Humboldt will deploy 11 New Flyer fuel cell electric buses (FCEBS), similar to AC Transit FCEB...

Humboldt will deploy 11 New Flyer fuel cell electric buses (FCEBS), similar to AC Transit FCEB shown here.

CTE/AC Transit

With the support of the Center for Transportation and the Environment (CTE), the Humboldt Transit Authority (HTA) has been awarded a $38.7M grant from the California State Transportation Agency’s Transit and Intercity Rail Capital Program (TIRCP) to deploy 11 New Flyer fuel cell electric buses (FCEBs) and a hydrogen fueling station at HTA’s facility in Eureka, California.

CTE played a key role in field demonstration to determine range and operating capability, assisted in grant writing, and will continue to serve as a subcontractor to help ensure success and mitigate risks associated with the deployment.

Humboldt County currently operates a fleet of 53 buses, serving 600,000 riders a year. Replacing 11 diesel buses with hydrogen fuel cell electric buses will eliminate more than 120,000 gallons of diesel annually and expand intercity bus service between Eureka and Ukiah, which in turn improves the connection with Sonoma County’s SMART Train and fills service gaps left by Amtrak and Greyhound.

Founding Director of the Schatz Energy Research Center (SERC) at Cal Poly Humboldt, Peter Lehman and SERC staff led the effort to prepare HTA’s application for the $38.7M grant, with assistance from CTE.

“We’re delighted to be teaming with HTA, CTE, and other project partners on this pioneering project,” Lehman said. “The Schatz Center has been working on hydrogen technology for over 30 years — first with SunLine Transit in Southern California and then with AC Transit in the Bay Area. Now, we’re bringing the technology home. Introducing zero-emission buses and hydrogen fueling infrastructure here in Humboldt County is a dream come true.”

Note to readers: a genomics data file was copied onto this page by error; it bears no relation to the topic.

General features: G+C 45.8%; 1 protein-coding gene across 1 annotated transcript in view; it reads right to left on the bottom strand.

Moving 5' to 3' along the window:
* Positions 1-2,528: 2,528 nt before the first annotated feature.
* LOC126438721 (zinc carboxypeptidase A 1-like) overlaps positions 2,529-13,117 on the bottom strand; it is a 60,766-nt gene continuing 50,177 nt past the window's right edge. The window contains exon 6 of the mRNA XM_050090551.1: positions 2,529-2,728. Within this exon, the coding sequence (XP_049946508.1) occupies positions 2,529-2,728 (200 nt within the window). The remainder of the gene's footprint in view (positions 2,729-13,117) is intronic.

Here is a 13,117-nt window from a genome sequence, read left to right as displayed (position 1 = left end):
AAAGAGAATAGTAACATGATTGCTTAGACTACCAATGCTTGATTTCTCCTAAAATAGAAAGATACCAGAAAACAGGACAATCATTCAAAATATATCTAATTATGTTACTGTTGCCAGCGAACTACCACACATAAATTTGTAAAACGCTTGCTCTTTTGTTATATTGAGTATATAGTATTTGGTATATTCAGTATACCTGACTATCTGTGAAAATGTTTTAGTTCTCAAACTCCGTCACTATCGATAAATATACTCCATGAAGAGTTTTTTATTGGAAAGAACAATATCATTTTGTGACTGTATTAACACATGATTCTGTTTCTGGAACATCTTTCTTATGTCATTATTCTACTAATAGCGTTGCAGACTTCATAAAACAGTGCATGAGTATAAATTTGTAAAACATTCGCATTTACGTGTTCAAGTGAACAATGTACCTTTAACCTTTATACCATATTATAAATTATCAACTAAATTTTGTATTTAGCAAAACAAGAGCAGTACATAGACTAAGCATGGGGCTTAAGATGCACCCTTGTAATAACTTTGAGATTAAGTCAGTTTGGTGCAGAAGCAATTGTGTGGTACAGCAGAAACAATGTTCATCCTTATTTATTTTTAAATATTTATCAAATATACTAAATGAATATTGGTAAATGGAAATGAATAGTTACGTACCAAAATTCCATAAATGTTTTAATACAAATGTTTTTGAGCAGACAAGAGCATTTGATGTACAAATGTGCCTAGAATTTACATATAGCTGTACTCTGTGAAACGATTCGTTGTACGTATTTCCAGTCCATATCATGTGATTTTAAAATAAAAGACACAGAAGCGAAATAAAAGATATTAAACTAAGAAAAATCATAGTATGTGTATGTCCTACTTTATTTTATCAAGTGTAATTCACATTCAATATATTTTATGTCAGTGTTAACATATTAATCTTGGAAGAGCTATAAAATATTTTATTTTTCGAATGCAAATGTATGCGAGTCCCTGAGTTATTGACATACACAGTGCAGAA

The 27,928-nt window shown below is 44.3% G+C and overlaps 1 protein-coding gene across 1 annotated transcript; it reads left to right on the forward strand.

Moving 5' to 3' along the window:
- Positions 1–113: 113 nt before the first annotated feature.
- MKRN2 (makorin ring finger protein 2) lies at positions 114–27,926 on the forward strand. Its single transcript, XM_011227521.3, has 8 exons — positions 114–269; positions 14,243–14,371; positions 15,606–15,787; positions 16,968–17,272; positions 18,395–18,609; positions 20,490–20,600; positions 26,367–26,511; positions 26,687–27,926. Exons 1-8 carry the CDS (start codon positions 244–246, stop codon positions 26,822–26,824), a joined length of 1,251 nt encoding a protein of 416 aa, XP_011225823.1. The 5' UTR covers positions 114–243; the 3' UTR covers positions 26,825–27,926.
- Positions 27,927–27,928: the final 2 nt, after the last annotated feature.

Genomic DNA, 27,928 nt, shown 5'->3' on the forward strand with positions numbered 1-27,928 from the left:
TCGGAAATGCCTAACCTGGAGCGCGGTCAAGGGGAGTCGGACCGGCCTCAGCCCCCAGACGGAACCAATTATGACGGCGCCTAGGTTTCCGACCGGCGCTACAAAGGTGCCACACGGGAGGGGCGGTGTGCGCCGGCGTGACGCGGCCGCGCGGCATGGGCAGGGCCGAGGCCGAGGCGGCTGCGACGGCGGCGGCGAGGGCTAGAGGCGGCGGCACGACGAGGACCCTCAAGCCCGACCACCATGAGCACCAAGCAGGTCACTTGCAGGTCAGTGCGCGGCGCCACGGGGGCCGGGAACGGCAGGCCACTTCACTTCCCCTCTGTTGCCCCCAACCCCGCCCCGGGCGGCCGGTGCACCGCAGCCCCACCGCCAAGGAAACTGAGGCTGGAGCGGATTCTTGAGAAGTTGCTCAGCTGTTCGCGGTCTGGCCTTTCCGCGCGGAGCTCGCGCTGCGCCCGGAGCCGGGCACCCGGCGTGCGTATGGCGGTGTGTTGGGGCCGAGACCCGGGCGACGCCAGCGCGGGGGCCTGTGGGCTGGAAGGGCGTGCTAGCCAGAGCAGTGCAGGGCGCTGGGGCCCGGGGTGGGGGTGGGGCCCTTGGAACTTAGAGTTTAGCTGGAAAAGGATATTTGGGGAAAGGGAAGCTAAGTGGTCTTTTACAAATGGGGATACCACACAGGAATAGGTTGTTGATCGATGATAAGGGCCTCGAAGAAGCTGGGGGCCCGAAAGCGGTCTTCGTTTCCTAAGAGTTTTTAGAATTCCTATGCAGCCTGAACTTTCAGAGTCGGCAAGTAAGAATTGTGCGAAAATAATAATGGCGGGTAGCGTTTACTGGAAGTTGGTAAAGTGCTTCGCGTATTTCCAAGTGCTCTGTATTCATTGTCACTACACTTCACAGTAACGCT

The future of the North Coast requires significantly expanding transit services to meet its citizens’ needs. To meet those needs equitably, this project will serve numerous census tracts with multiple population-characteristic burdens that are higher than the state median, including extremely high poverty, unemployment, and housing burden scores.

Climate change impacts are also a major concern in the region, from wildfires to sea level rise around Humboldt Bay, where many of the North Coast’s citizens live. The project will enable HTA to take aggressive action to mitigate these impacts by beginning to transition their fleet to zero-emission buses and catalyzing the development of hydrogen fueling infrastructure in the area.

In addition to enhancing transit connectivity through Northern California, this project includes the construction of an intermodal transit and housing facility in downtown Eureka. The Eureka Regional Transit and Housing Center — EaRTH Center — will integrate local and intercity bus service with carshare, rideshare, bicycle paths, and pedestrian travel, as well as provide workforce and student housing, a childcare center, retail, and open space co-located with transit at the center.

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